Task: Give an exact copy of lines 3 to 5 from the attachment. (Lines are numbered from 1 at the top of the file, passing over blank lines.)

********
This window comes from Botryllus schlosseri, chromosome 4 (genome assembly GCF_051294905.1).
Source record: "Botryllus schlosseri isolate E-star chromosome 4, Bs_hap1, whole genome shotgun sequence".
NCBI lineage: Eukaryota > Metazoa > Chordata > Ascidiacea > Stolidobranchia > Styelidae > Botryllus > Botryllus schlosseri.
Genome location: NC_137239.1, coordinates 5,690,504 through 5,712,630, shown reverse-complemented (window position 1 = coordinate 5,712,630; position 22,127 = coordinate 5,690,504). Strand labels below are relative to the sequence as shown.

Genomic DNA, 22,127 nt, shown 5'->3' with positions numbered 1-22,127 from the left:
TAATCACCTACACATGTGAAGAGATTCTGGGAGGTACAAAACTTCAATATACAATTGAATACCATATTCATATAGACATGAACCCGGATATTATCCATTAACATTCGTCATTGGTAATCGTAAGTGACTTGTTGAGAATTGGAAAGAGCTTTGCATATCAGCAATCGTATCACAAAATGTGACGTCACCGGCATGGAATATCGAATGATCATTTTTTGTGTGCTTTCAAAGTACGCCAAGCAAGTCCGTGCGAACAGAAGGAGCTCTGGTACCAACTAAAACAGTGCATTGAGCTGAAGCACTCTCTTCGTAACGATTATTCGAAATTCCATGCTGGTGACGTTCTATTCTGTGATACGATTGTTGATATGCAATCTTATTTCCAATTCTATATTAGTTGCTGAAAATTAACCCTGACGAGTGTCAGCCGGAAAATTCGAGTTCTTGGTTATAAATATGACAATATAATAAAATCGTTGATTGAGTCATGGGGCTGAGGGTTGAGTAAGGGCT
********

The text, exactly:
NCBI lineage: Eukaryota > Metazoa > Chordata > Ascidiacea > Stolidobranchia > Styelidae > Botryllus > Botryllus schlosseri.
Genome location: NC_137239.1, coordinates 5,690,504 through 5,712,630, shown reverse-complemented (window position 1 = coordinate 5,712,630; position 22,127 = coordinate 5,690,504). Strand labels below are relative to the sequence as shown.

Genomic DNA, 22,127 nt, shown 5'->3' with positions numbered 1-22,127 from the left: